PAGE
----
This report has provided information in relation to a number of different themes. Although the statistics reveal that Cape Town is facing environmental challenges, it is encouraging to note that the overall trend is largely positive, with significant improvements noted in the water use, biodiversity, invasive species, climate change and solid waste categories.

The City’s commitment to formally proclaiming many of its nature reserves under the National Environmental Management: Protected Areas Act, Act 57 of 2003, is a major achievement and ensures long-term biodiversity conservation. The City is on track to achieving its target of conserving 65% of the BioNet by 2019.

Invasive species continue to be a significant threat to Cape Town’s biodiversity. The City’s Invasive Species Unit, along with its partner organisations, is making ongoing improvements in raising awareness, removing invasive species and creating jobs that have a positive impact on communities.

Natural public green space is accessible in proximity to most residents. There are no formal provisions for the development, maintenance and operation of natural public green spaces as a cluster. However, there are targets set for the expansion of the biodiversity network, for open spaces, and coastal management, and these all contribute to the expansion of accessible public green space. The lack of access to these spaces in terms of transport routes and fees, as well as a possible entrance fee to certain parks, remains an issue.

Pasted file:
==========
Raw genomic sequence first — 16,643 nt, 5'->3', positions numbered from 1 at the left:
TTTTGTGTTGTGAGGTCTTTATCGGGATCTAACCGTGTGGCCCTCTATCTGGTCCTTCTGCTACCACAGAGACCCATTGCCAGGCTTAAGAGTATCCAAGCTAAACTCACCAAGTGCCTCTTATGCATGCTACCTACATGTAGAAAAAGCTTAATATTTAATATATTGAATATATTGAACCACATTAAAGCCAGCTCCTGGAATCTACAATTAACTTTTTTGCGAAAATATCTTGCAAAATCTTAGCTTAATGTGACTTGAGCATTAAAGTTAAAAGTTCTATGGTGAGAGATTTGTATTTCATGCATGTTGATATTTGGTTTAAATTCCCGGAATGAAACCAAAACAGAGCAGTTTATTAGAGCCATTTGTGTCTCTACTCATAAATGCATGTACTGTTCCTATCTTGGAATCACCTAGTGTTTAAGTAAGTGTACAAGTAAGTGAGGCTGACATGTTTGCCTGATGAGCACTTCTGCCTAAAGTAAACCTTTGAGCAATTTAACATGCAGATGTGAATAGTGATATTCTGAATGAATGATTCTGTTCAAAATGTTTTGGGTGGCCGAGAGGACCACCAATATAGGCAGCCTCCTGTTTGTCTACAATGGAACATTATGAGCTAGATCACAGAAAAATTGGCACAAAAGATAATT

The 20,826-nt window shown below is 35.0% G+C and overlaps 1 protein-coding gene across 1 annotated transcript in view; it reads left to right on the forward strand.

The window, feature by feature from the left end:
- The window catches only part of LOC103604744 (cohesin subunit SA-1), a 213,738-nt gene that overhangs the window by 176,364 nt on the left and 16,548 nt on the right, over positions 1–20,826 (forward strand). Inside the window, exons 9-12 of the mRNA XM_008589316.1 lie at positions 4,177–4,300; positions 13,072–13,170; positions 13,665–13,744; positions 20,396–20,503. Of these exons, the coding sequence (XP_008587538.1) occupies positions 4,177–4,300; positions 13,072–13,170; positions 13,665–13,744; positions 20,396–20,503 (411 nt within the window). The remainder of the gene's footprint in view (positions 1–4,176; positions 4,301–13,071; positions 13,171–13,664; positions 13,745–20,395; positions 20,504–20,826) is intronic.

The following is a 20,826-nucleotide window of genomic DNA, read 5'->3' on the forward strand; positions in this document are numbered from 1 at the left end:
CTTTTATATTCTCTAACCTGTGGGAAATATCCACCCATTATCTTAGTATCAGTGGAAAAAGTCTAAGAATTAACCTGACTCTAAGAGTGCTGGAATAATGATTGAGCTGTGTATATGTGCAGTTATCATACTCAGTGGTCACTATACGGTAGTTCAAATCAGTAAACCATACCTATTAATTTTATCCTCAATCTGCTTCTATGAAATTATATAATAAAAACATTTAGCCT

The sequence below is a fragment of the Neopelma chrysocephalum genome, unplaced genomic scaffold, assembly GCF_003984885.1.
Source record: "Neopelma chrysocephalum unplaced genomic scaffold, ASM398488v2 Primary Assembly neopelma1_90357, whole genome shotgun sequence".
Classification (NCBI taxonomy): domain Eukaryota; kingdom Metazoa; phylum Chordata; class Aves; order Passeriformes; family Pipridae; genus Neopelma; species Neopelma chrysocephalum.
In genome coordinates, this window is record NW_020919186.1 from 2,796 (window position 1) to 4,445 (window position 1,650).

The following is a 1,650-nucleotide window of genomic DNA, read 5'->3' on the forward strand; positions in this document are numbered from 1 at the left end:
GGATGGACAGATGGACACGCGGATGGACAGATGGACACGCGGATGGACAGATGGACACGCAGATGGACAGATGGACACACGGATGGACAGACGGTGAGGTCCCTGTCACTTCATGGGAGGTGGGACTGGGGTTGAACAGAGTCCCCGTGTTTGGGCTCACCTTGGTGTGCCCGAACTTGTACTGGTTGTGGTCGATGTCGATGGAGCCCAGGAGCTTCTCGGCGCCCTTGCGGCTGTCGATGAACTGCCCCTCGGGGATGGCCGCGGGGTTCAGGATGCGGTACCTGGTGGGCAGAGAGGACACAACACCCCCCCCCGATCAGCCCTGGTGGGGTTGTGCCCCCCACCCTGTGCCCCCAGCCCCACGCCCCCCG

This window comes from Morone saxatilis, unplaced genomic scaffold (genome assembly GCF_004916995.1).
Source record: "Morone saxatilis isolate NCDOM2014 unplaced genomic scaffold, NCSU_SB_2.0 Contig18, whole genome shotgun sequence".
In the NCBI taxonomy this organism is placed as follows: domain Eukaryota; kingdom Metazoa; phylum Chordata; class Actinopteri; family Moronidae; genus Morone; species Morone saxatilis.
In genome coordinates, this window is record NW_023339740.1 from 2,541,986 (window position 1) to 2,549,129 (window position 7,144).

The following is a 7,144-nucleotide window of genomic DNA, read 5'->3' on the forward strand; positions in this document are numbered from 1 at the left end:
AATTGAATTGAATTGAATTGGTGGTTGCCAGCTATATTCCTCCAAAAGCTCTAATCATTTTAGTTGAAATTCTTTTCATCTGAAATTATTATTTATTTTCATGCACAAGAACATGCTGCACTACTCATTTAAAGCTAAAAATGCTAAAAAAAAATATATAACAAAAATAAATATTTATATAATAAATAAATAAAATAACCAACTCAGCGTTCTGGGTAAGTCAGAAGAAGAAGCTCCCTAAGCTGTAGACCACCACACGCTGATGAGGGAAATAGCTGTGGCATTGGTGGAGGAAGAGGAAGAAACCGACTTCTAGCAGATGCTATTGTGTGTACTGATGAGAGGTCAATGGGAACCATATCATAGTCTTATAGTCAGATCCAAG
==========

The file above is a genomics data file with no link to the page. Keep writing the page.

In terms of freshwater quality, there has been some improvement. The water quality of wetlands and vleis has met 2014 IMEP targets, while the water quality of rivers has not. In terms of coastal water quality, it is also evident that there are still significant challenges to ensuring excellent water quality along the entirety of the coastline. However, a number of beaches are performing excellently.

Significant improvements have been noted in water usage. A steady decline in the amount of water used was observed for the years 2011 to 2014, and again in 2016, correlating with increased water-demand management interventions put in place. The City is working tirelessly to mitigate and adapt to the persisting water crises.

Wastewater treatment works have met their targets of compliance with DWS standards for many years. In 2016 there was a slight decrease in compliance, but it was still above target. The City is continuously trying to improve compliance in wastewater.

In terms of climate change, the City has broadened its focus on climate change issues, increasing its efforts in combating climate-change impacts through a multitude of adaptation and mitigation programmes, which include adopting a Climate Change Policy and appointing a Chief Resilience Officer.

It is encouraging to know that the City continues to comply with the South African air quality standards. Measurements show that air pollution has decreased or remained unchanged in most areas. The City continues to ensure commitment to reducing the source and effects of bad air quality. 

There has been a significant percentage of waste-to-landfill diversion in 2016. However, the total amount of waste generated has increased. Increased efforts in waste diversion by the City and external stakeholders provides an encouraging outlook for the future of solid waste generation and disposal.

In summary, the themes showed the following changes in 2017: